Furnishing of personalized health advice to the individual and a referral, as appropriate, to health education or preventive counseling services or programs aimed at reducing identified risk factors and improving self management, or community-based lifestyle interventions to reduce health risks and promote self-management and wellness, including weight loss, physical activity, smoking cessation, fall prevention and nutrition.

“Voluntary advance care planning,” which means verbal or written information regarding the following areas:

  • An individual's ability to prepare an advance directive in the case where an injury or illness causes the individual to be unable to make health care decisions.

  • Whether or not the physician is willing to follow the individual's wishes as expressed in an advance directive.

ELEMENTS OF SUBSEQUENT ANNUAL WELLNESS VISITS

An update of the individual's medical and family history.

An update of the list of current providers and suppliers who are regularly involved in providing medical care to the individual, as that list was developed for the first AWV providing personalized prevention plan services.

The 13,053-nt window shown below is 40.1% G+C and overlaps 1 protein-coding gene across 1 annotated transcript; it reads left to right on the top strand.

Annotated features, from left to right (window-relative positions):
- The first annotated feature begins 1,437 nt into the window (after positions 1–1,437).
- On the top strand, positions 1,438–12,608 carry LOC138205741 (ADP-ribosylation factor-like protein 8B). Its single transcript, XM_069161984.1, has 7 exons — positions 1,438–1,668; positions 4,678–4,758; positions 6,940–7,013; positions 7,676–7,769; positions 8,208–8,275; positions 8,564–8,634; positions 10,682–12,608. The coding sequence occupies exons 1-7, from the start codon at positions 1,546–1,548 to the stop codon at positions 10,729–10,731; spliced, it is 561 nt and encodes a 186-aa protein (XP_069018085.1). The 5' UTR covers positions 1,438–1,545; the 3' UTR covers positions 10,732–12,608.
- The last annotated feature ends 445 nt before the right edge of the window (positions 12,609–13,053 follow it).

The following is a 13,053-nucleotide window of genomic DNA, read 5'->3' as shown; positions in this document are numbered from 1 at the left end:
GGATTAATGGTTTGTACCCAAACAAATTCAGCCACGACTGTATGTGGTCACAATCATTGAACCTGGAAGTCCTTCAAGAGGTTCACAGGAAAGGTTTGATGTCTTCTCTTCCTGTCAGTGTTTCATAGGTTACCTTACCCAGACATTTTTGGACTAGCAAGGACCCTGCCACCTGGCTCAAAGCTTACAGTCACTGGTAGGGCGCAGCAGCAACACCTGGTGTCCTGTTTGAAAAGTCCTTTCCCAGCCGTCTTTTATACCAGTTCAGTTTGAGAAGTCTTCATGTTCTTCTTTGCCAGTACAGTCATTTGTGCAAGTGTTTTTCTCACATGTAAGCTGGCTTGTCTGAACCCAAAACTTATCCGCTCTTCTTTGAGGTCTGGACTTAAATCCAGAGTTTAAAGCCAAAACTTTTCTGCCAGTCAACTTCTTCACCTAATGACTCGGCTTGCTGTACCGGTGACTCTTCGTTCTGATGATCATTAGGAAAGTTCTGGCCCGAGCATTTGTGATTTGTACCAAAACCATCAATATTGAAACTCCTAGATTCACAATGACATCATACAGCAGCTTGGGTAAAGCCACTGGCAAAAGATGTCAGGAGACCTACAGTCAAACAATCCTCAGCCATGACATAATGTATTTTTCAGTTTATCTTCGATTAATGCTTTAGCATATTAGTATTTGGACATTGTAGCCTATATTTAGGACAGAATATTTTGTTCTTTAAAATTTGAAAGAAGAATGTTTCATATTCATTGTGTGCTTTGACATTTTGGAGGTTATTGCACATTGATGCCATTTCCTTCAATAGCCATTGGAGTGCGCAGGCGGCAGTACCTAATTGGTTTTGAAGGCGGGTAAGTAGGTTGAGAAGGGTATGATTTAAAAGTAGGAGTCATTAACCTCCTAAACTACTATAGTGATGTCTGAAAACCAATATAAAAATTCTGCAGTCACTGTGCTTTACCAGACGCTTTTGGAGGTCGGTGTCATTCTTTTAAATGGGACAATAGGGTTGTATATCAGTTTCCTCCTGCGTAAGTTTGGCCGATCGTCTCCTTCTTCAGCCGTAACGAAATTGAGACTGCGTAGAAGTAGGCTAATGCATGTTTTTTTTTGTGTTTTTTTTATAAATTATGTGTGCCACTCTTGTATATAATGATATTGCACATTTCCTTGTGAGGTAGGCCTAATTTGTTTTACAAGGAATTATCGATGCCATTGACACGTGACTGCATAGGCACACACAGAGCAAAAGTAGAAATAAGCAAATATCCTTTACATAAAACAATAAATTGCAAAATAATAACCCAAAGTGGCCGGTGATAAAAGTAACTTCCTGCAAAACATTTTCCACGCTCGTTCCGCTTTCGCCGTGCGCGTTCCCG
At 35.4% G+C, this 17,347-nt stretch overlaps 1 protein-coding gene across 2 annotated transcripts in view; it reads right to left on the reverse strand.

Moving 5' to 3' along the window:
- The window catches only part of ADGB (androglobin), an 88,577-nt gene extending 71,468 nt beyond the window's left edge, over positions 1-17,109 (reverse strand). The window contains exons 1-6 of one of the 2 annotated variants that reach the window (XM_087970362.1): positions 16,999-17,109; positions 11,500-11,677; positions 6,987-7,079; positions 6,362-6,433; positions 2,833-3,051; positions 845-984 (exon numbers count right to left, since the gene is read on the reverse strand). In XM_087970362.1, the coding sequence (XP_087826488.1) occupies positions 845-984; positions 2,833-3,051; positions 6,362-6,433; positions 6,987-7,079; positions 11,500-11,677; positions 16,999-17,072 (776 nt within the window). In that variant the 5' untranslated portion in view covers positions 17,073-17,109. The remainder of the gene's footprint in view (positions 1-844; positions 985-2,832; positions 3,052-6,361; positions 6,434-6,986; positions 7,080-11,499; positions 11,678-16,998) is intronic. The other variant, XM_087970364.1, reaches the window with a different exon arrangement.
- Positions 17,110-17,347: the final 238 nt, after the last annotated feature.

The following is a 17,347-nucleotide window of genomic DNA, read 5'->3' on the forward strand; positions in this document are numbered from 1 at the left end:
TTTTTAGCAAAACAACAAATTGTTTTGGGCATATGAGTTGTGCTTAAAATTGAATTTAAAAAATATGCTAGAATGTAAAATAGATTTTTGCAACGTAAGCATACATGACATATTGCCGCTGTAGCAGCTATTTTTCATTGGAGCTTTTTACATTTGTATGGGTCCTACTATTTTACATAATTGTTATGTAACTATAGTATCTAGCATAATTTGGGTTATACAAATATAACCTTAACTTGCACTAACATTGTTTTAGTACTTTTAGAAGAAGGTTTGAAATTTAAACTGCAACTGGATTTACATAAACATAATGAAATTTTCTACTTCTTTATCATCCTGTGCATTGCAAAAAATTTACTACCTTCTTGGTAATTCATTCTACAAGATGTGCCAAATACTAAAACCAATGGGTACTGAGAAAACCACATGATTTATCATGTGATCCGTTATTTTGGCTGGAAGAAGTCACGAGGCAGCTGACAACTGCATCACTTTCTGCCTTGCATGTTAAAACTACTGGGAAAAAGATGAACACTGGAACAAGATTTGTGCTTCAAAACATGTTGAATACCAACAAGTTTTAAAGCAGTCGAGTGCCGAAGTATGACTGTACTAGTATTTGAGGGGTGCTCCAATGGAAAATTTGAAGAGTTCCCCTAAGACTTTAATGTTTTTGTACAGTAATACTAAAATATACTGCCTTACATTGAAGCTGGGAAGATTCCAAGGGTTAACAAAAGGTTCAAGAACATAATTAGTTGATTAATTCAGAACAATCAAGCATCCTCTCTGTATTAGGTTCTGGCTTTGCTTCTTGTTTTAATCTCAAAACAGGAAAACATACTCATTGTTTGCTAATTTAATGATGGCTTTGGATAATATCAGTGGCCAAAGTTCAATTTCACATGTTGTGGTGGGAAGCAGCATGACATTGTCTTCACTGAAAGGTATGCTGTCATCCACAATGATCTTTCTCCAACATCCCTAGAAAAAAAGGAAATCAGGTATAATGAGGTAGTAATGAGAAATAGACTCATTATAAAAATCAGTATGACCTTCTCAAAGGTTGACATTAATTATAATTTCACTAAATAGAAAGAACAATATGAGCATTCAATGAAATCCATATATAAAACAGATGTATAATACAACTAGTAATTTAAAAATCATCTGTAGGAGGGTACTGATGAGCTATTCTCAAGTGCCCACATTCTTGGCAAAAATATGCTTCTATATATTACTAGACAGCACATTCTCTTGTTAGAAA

Measurement of an individual's weight (or waist circumference), blood pressure and other routine measurements as deemed appropriate, based on the individual's medical and family history.

Detection of any cognitive impairment that the individual may have.

An update to both of the following:

  • The written screening schedule for the individual that was developed at the first AWV providing personalized prevention plan services.

  • The list of risk factors and conditions for which primary, secondary or tertiary interventions are recommended or are underway for the individual – the list that was developed at the first AWV providing personalized prevention plan services.

Furnishing of personalized health advice to the individual and a referral, as appropriate, to health education or preventive counseling services or programs.